Regional Reviews: Washington, D.C.
Under the thoughtful and sensitive direction of Nick Olcott, Dulaski avoids the excesses of emotion that could come with playing the famous and notorious diva (1923-77) while nailing the earthiness and hard-bitten pride depicted in Terrence McNally's Tony Award-winning script. McNally grounded his play in a series of master classes Callas conducted with voice students at the Juilliard School in 1971, years after her final performance onstage.
Dulaski, a compactly built woman, dominates the stage from her first entrance, when she asks the audience not to applaud or to focus on her rather than the student she will critique. "Ignore me. I'm invisible," she says, knowing that to be an impossible request. By turns, she faces a pale, insecure soprano (Emily Honzel), a soprano with more backbone (Ayana Reed), and a cocky, self-confident tenor (Daniel Noone) while also dealing with an accompanist (Joseph Walsh, also the music director) and a surly stagehand (Michael Sharp).
McNally's script showcases Callas the survivor primarily through her reveries, as the sopranos sing arias from roles she made famous. With the assistance of Alexander Keen's dreamlike lighting and Gordon Nimmo-Smith's photographic projections, accompanied by Callas' own recordings of the arias, Dulaski makes the audience see the diva as an insecure child and a heavy, unattractive young woman who gained respect with her voice. Through torrents of words, she brings to life Callas' strained marriage and longtime, difficult affair with Aristotle Onassis, her regrets and the justifiable satisfaction she derives from succeeding against the odds.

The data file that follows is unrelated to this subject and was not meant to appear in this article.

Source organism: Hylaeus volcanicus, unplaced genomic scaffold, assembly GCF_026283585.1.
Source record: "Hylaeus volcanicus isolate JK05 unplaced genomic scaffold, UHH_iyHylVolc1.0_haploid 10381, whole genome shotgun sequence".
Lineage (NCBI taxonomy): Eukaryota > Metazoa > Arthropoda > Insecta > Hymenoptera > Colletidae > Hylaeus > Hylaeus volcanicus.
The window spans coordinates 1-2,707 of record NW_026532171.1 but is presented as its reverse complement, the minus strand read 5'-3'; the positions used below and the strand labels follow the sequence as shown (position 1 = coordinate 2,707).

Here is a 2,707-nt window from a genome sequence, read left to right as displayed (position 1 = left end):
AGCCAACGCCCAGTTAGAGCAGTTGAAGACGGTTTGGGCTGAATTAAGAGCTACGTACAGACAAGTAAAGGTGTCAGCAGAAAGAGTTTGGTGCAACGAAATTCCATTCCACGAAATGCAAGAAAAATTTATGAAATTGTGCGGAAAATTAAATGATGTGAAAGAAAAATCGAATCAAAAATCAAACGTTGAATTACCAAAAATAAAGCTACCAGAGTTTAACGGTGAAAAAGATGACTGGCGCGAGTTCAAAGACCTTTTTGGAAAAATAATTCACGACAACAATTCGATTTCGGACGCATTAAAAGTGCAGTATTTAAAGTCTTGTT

The three singers are all voice students from Washington-area universities, who inspire when Callas allows them to sing their arias. Reed, sparkling in a role that won Audra McDonald a Tony Award, is the only one who stands up to Callas rather than crumbling under her dominance. (As Callas says, "Never miss an opportunity to theatricalize.") Walsh, himself a conductor of operas, brings an easygoing quality to his performance (collaborating with stars is an art, too) and Sharp amuses in his appearances.